Aside from holiday visits to my grandmother’s church as a kid, I didn’t grow up in a religious household, but my wife did, and after getting married we did some dabbling here and there before eventually going pretty all-in during the late ’00s with a local branch in the ICOC movement.
Despite my ongoing scrupulosity issues and some eyebrow-raising moments here and there (which I now deeply regret staying silent about), things were generally fine, and we built up a number of great relationships and legitimately good memories.
Then came Trump and all that Trumpism exposed and encouraged.
I’ve written extensively about how the events of 2015-today fully shattered my previous relationship with the church, so I won’t rehash everything here, but someone I really respect recently asked me what it is I do believe these days, so I thought I’d outline where I stand as of January 2023.
First things first, I can’t say that I’m an “exvangelical” (in the sense of having walked away entirely from organized religion). This isn’t the case, and in fact my wife and I are still attending a different ICOC-affiliated church, albeit a bit more of a “misfit toys” branch. That being said, I find myself infinitely more sympathetic to exvangelicals and those undertaking the painful process of deconstruction than those that remain terminally incurious and dangerously legalistic.
Here’s where I’ve landed:
- Social justice conversations are essential and should be ongoing and prominent, not “toe in the water” topics revisited every few years just to appease the more progressive members of your congregation. Continually avoiding discomfort simply means that you either a) don’t care enough about those affected to prioritize ongoing action or b) are afraid to lose tithes from bigots.
- Purity culture has been an absolute disaster on all fronts (in terms of sexism, mental health and more). Burn it to the ground. Perhaps doing this might transform small group discussions from endless “oops, I masturbated!” sessions to difficult “hmm, maybe this toxic nonsense is causing desperately horny young people to rush into marriage far too soon” conversations.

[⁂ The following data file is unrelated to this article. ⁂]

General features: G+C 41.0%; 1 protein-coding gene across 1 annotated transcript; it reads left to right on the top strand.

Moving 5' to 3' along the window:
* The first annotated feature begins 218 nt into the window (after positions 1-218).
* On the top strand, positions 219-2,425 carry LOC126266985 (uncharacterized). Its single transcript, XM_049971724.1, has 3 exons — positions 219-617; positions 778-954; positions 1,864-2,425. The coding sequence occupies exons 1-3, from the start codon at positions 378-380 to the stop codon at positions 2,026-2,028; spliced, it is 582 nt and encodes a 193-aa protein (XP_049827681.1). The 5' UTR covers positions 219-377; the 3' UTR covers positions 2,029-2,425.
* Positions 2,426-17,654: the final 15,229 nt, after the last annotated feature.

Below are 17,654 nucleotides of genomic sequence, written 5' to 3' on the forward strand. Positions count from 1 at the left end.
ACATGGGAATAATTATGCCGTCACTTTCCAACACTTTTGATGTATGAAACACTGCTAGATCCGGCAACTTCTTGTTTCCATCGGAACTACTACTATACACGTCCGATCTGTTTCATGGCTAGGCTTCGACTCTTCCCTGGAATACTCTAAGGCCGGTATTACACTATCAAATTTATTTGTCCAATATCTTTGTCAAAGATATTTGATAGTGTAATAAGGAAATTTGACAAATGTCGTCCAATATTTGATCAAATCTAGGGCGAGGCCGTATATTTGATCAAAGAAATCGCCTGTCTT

- The fact that Complementarianism vs. Egalitarianism discussions are still happening (or in some cases not even happening, having landed on the former) in 2023 is flat-out insane. There should be absolutely no role restrictions for women in the church or in life. Those saying otherwise are simply doing so to preserve their power, or are afraid (probably for good reason) that their mediocrity will be exposed.
- Ditto for LGBTQ+ membership, personal relationships and leadership roles. Not only are Bible verses that set restrictive policies around these poor people cherry-picked and interpreted out of context by those that feel threatened, they also err on the side of closing the tent vs. opening our arms, which leads me to perhaps my most controversial stance…
- Love and radical inclusion (the examples set by Jesus himself) are infinitely more important than legalistically citing and interpreting verses of the Bible, and when confronted with a murky topic (or one that now exists in a context unimaginable at the time), policies of love and radical inclusion should prevail over snippets of text.
Jesus was a wrecking ball when it came to a lot of church doctrine and hesitance from religious leaders of the time, and yet here many of us are 2,000 years later, slaves to written accounts of his exploits bundled together with followups and interpretations from others.
Do I think that if Jesus came back right now that he’d want to break up a loving gay family since some claim that the Bible says it’s sinful? I do not, and in fact I think he’d be exasperated by many of the hateful rules we’ve built up after his last appearance.
Many modern churches will publicly crow about their amazing diversity and acts of service around the world, then quickly clam up or opt to chat “just among members” when asked about these types of topics.
Sunlight is the best disinfectant, and public Sunday services are the time to put your cards on the table. Would doing that make you feel uncomfortable? Maybe ask yourself why that might be.
When I look to open-hearted exvangelicals and so many marginalized voices sharing their struggles loudly and publicly, I see honesty, open hearts and often very sincere despair over how they were treated and/or excluded.
When I look at a lot of “disciples” I shared services with over many years, I see smiling faces concealing bigotry, stubbornness, complacency, a healthy dose of Christian Nationalism and a focus on using the Internet as a glorified “reach out to hear from our sales reps!” billboard rather than a legitimate place to have hard, ongoing conversations right out in the open.
I’ve spent a long time regaining my spiritual footing in recent years, but having looked at the fruit produced by many different parties, it’s pretty clear to me where the spirit of Christ lies.
As the great David Lynch said: